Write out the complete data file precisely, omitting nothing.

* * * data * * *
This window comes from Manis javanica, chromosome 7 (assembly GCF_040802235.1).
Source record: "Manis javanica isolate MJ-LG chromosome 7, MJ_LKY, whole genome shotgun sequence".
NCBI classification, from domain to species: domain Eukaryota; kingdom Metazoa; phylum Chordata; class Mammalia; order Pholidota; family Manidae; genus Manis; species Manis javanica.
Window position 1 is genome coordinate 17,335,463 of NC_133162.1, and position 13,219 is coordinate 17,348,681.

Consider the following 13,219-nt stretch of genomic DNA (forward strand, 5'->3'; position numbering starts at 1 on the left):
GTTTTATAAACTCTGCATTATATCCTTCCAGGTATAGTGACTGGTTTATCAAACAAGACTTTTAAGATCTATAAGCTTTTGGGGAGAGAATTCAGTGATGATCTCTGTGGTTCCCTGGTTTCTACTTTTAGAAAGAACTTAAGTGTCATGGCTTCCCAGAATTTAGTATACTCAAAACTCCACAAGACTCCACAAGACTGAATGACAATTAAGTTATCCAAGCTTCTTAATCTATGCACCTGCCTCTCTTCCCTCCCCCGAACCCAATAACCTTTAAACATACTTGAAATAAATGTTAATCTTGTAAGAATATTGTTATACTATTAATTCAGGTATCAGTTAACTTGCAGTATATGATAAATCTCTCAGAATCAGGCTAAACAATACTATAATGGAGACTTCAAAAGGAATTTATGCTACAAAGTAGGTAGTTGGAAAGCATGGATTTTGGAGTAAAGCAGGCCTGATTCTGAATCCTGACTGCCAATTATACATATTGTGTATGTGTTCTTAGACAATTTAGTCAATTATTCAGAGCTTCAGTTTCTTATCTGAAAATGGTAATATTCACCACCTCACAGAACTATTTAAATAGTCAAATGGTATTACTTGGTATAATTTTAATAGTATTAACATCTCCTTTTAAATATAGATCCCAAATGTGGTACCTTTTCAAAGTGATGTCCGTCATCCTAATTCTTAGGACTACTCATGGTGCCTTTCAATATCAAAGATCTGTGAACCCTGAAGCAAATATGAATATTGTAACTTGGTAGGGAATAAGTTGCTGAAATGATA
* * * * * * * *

This window comes from Manis javanica, chromosome 7 (assembly GCF_040802235.1).
Source record: "Manis javanica isolate MJ-LG chromosome 7, MJ_LKY, whole genome shotgun sequence".
NCBI classification, from domain to species: domain Eukaryota; kingdom Metazoa; phylum Chordata; class Mammalia; order Pholidota; family Manidae; genus Manis; species Manis javanica.
Window position 1 is genome coordinate 17,335,463 of NC_133162.1, and position 13,219 is coordinate 17,348,681.

Consider the following 13,219-nt stretch of genomic DNA (forward strand, 5'->3'; position numbering starts at 1 on the left):
GTTTTATAAACTCTGCATTATATCCTTCCAGGTATAGTGACTGGTTTATCAAACAAGACTTTTAAGATCTATAAGCTTTTGGGGAGAGAATTCAGTGATGATCTCTGTGGTTCCCTGGTTTCTACTTTTAGAAAGAACTTAAGTGTCATGGCTTCCCAGAATTTAGTATACTCAAAACTCCACAAGACTCCACAAGACTGAATGACAATTAAGTTATCCAAGCTTCTTAATCTATGCACCTGCCTCTCTTCCCTCCCCCGAACCCAATAACCTTTAAACATACTTGAAATAAATGTTAATCTTGTAAGAATATTGTTATACTATTAATTCAGGTATCAGTTAACTTGCAGTATATGATAAATCTCTCAGAATCAGGCTAAACAATACTATAATGGAGACTTCAAAAGGAATTTATGCTACAAAGTAGGTAGTTGGAAAGCATGGATTTTGGAGTAAAGCAGGCCTGATTCTGAATCCTGACTGCCAATTATACATATTGTGTATGTGTTCTTAGACAATTTAGTCAATTATTCAGAGCTTCAGTTTCTTATCTGAAAATGGTAATATTCACCACCTCACAGAACTATTTAAATAGTCAAATGGTATTACTTGGTATAATTTTAATAGTATTAACATCTCCTTTTAAATATAGATCCCAAATGTGGTACCTTTTCAAAGTGATGTCCGTCATCCTAATTCTTAGGACTACTCATGGTGCCTTTCAATATCAAAGATCTGTGAACCCTGAAGCAAATATGAATATTGTAACTTGGTAGGGAATAAGTTGCTGAAATGATA